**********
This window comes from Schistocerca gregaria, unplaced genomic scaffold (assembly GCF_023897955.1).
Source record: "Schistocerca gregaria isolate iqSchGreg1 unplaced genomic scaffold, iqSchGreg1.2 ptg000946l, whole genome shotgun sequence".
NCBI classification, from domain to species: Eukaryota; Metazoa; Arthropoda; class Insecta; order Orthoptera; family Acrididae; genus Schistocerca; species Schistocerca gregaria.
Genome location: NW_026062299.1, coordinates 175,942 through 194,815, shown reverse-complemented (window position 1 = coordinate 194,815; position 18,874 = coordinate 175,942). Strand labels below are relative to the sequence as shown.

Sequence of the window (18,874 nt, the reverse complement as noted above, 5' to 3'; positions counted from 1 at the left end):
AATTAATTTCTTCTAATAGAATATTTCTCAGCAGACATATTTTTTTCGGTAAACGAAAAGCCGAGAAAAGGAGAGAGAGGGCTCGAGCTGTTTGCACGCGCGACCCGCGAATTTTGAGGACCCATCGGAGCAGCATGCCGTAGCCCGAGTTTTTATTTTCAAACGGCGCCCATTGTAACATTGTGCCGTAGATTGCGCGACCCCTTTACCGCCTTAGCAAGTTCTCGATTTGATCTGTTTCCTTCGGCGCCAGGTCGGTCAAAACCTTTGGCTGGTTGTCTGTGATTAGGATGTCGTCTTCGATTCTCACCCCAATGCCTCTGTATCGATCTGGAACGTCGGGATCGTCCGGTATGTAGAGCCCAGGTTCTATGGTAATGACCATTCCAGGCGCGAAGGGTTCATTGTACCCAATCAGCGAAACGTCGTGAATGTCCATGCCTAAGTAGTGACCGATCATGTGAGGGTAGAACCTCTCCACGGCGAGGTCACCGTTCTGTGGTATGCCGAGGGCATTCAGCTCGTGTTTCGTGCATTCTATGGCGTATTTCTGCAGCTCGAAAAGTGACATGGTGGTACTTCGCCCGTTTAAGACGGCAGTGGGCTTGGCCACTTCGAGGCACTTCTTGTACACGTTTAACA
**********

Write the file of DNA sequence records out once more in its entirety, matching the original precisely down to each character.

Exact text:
This window comes from Schistocerca gregaria, unplaced genomic scaffold (assembly GCF_023897955.1).
Source record: "Schistocerca gregaria isolate iqSchGreg1 unplaced genomic scaffold, iqSchGreg1.2 ptg000946l, whole genome shotgun sequence".
NCBI classification, from domain to species: Eukaryota; Metazoa; Arthropoda; class Insecta; order Orthoptera; family Acrididae; genus Schistocerca; species Schistocerca gregaria.
Genome location: NW_026062299.1, coordinates 175,942 through 194,815, shown reverse-complemented (window position 1 = coordinate 194,815; position 18,874 = coordinate 175,942). Strand labels below are relative to the sequence as shown.

Sequence of the window (18,874 nt, the reverse complement as noted above, 5' to 3'; positions counted from 1 at the left end):
AATTAATTTCTTCTAATAGAATATTTCTCAGCAGACATATTTTTTTCGGTAAACGAAAAGCCGAGAAAAGGAGAGAGAGGGCTCGAGCTGTTTGCACGCGCGACCCGCGAATTTTGAGGACCCATCGGAGCAGCATGCCGTAGCCCGAGTTTTTATTTTCAAACGGCGCCCATTGTAACATTGTGCCGTAGATTGCGCGACCCCTTTACCGCCTTAGCAAGTTCTCGATTTGATCTGTTTCCTTCGGCGCCAGGTCGGTCAAAACCTTTGGCTGGTTGTCTGTGATTAGGATGTCGTCTTCGATTCTCACCCCAATGCCTCTGTATCGATCTGGAACGTCGGGATCGTCCGGTATGTAGAGCCCAGGTTCTATGGTAATGACCATTCCAGGCGCGAAGGGTTCATTGTACCCAATCAGCGAAACGTCGTGAATGTCCATGCCTAAGTAGTGACCGATCATGTGAGGGTAGAACCTCTCCACGGCGAGGTCACCGTTCTGTGGTATGCCGAGGGCATTCAGCTCGTGTTTCGTGCATTCTATGGCGTATTTCTGCAGCTCGAAAAGTGACATGGTGGTACTTCGCCCGTTTAAGACGGCAGTGGGCTTGGCCACTTCGAGGCACTTCTTGTACACGTTTAACA